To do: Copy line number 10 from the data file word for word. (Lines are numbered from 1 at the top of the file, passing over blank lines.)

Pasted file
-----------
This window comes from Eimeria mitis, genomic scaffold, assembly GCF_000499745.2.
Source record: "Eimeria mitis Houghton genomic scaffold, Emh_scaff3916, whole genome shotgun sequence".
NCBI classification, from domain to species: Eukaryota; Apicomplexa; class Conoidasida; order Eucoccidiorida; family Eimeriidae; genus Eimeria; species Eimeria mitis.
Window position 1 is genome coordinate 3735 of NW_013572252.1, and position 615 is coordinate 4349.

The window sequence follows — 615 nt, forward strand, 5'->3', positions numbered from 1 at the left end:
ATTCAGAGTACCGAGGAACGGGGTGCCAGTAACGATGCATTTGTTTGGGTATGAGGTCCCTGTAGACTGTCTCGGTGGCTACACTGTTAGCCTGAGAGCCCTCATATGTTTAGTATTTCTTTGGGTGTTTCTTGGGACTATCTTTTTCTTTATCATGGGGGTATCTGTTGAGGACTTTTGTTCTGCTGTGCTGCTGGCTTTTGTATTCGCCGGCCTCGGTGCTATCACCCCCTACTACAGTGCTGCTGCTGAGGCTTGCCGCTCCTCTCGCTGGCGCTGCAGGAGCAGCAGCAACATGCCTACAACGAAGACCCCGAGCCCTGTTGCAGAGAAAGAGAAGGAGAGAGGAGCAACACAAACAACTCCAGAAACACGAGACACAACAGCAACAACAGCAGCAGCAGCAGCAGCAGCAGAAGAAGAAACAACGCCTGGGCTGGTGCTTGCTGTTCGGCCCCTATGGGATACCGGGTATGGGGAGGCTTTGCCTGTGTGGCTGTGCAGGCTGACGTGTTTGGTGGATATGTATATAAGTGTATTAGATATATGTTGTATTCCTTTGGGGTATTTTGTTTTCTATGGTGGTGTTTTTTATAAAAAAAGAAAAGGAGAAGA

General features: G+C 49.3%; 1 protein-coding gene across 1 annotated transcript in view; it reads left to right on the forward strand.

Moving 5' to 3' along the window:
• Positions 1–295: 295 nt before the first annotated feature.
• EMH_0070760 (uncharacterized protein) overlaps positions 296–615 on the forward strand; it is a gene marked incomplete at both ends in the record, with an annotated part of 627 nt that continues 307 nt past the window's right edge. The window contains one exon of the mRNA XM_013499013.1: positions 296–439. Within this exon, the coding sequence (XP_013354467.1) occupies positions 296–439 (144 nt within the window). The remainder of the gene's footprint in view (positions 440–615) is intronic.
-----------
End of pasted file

• EMH_0070760 (uncharacterized protein) overlaps positions 296–615 on the forward strand; it is a gene marked incomplete at both ends in the record, with an annotated part of 627 nt that continues 307 nt past the window's right edge. The window contains one exon of the mRNA XM_013499013.1: positions 296–439. Within this exon, the coding sequence (XP_013354467.1) occupies positions 296–439 (144 nt within the window). The remainder of the gene's footprint in view (positions 440–615) is intronic.